business travelers budget airline

Why low-cost airlines are investing in business travelers

Written by
Renata is Content Marketer at Rydoo.

Airline seats in business class can be luxurious, with an extra recline and often champagne included. The front of the plane is where you, a business traveler, want to sit if this isn’t your first flight or just not sure about what seat will work best for everyone else on board! However, these spots are usually more expensive than the economy which makes them out-of-reach unless there’s someone paying–and they’re never happy about footing that bill either so watch out when asking around before buying one ticket specifically labeled “Business.”

But let’s be honest, unless you run Axe Capital or work for it – if anyone out there is watching Billions, most of us, business travelers, are encouraged to favor the cheapest options and are no strangers to low-cost carriers. $684 being the average spent per flight by business travelers in 2017, confirms that even more.

The Budget Business Traveler

The market for budget travelers is large, but it’s also extremely competitive, with lots of price fighters trying to sell their seats. This race is now driving some of these companies to experiment with a new kind of strategy — making their flights attractive to business customers.

While they can’t match the luxurious inflight experience of an expensive business class ticket, low-cost airlines can compete on most other fronts. Instead of offering a single product, some carriers are now introducing new pricing structures that include the possibility to include business-minded extras.

These often include more flexibility in changing or canceling flights, one or multiple checked bags for free, and priority boarding of the plane. Some airlines even include a prepaid voucher for buying something from the inflight bistro, adding up to an all-inclusive experience. You can check Easyjet’s fancy brochure for Business here.

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The value for business travelers

Does it sound like a contradiction?

Obviously, the cash. The difference between business class on a regular airline and a high-end ticket on a low-cost can be in the thousands of euros, making it an attractive option for the financially-minded.

In 2017, a Business traveler was able to save his company $11,090 by flying coach and staying with a friend on a 5 night stay from Chicago to Sidney!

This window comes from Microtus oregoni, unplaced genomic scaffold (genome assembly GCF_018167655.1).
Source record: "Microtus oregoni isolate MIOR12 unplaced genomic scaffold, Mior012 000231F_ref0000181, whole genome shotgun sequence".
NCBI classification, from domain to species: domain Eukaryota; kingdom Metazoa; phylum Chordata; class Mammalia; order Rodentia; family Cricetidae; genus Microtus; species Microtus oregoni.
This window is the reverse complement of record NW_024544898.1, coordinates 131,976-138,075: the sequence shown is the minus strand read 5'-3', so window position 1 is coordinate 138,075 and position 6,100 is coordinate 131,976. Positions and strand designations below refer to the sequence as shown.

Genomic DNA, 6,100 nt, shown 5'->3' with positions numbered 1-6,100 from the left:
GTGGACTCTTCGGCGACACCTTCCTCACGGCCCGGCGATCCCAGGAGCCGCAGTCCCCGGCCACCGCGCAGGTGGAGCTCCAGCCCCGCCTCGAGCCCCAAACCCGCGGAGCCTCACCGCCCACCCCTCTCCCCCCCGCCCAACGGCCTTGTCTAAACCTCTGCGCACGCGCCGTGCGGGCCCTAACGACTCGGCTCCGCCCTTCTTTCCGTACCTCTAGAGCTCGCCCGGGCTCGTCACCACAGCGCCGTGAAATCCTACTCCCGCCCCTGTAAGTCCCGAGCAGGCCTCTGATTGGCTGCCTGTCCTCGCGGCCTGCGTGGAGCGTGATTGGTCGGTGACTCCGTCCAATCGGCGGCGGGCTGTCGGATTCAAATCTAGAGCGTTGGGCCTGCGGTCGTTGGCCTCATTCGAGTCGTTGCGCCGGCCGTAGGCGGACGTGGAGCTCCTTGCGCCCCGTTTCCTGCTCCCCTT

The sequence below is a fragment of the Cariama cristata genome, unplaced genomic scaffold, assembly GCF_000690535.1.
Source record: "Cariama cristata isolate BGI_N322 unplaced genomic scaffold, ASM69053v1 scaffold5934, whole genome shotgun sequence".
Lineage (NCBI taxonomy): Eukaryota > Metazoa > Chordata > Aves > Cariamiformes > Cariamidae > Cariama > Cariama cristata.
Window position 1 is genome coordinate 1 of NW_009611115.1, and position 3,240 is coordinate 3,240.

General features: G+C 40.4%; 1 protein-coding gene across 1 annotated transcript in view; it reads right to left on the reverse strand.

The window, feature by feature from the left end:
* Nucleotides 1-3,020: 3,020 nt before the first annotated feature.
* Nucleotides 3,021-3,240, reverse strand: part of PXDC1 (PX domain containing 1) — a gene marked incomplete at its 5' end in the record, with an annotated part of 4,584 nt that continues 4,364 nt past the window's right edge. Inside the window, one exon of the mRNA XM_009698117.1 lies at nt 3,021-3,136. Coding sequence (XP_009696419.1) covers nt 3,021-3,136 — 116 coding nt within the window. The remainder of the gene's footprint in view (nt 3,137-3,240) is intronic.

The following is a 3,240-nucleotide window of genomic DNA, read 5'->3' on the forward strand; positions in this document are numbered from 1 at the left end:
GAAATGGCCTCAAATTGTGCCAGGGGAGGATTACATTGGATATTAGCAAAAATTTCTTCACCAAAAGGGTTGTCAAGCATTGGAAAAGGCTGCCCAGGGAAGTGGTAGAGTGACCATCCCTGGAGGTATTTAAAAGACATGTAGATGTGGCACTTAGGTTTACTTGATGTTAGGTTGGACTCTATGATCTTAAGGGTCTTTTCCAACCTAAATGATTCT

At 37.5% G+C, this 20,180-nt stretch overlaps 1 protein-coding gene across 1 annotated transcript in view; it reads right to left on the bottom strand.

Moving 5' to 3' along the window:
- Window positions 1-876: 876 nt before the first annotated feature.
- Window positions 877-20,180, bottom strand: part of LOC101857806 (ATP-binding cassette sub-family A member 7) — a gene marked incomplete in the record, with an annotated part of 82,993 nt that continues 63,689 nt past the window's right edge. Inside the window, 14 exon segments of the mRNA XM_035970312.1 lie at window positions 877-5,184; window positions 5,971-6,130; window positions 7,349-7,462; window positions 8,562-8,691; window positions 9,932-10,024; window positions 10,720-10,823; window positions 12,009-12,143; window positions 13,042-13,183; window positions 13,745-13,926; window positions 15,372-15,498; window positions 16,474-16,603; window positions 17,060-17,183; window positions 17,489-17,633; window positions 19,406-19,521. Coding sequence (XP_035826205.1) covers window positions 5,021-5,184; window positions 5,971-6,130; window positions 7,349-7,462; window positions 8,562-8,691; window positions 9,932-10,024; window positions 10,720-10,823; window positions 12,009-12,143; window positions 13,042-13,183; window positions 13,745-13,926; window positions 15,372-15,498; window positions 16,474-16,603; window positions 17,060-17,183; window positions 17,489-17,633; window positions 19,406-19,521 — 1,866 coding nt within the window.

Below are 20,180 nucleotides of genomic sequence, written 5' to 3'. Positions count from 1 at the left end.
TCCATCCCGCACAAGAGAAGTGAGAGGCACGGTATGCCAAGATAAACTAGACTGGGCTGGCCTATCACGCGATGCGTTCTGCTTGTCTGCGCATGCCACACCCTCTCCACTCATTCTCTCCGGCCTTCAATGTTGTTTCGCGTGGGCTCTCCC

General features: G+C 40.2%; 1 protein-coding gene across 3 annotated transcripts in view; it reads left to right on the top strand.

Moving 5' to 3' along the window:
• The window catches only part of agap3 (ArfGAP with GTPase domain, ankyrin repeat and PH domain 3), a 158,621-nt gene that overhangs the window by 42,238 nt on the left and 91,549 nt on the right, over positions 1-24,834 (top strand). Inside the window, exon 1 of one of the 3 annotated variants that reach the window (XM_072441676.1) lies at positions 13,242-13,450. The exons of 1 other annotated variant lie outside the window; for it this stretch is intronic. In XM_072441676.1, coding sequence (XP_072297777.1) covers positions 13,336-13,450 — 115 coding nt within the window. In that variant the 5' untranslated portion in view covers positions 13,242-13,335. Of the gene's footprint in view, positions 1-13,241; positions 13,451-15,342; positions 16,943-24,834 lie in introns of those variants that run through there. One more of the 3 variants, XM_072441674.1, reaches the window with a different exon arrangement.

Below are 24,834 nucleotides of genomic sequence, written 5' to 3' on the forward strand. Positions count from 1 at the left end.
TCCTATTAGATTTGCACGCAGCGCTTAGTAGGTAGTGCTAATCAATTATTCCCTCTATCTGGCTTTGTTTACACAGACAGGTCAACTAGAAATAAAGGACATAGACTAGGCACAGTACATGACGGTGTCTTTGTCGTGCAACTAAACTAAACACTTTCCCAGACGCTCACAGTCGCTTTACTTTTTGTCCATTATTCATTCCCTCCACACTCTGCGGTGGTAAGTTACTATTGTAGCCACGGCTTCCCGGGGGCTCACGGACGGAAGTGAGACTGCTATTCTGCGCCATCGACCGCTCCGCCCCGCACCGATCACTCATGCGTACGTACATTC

Money savers go to heaven!

Low-cost airlines are going after business travelers en masse and for a good reason. — they are some of the most lucrative customers. As they need to travel often, they can spend a lot of money on tickets per year — and if they can book most of them with the same company, it makes things a lot easier. Also, most companies with traveling employees like to work with a single carrier, as it makes booking easier, they can negotiate good deals, and employees have the benefit of saving miles with the airline’s loyalty program.

Companies like Ryanair and EasyJet have even introduced loyalty benefits to be more attractive to these new budget travelers. By giving their returning customers the opportunity to save for free flights that they can use for their family holidays, they are sure to make them loyal There’s also an added benefit for the carriers — they’re now able to accurately track the booking data of their passengers, which can provide valuable insights into their services.

Learn about How to handle expenses on the go

Less expensive, better flights?

In Europe, budget airlines often have the best options for flying somewhere directly. Larger, internationally operating carriers often have to usher their customers through central airport hubs like Amsterdam’s Schiphol or Paris’ Charles de Gaulle in order to get them to their destination. Alternatively, low-costs like EasyJet and Transavia have sprawling networks of secondary airports within the continent that can often get you a direct flight between places.

On the other hand, low-costs aren’t just changing the soft product — they’re changing their actual flights, too. While they traditionally only offered short-haul travel, more and more budget airlines have started experimenting with low-cost long-haul flights as well. This gives business travelers a lot more flexibility — if they’re willing to fly in relative discomfort for a long period of time, of course.

New York — Madrid $314
London — LA $475
Dublin — Toronto $440
Courtesy of Norwegian Air
business travelers - airport

Cheap seats eating the industry?

Now that low-costs are changing their strategy, do other airlines have to fear for their existence? Probably not. There will always be a market for high-budget business travel, as the CEOs and top managers of wealthy companies won’t be rushing to fly Ryanair anytime soon. The price difference between the low-cost ‘business’ product and actual business class is simply too big, making for two wildly different products that aren’t competing with each other. Most people who travel in business class wouldn’t even consider traveling low-cost, as the experience simply isn’t comparable.

A larger variety of travel products means that the market is diversifying, which is great news. With 11.3 million business travelers in 2016 and a projected of growth of 5.2% – it means that more people will be able to find a ticket to match their budget. Yes, the fight over market share between airlines will go on, but it doesn’t matter — consumers have already won.

Originally published , modified

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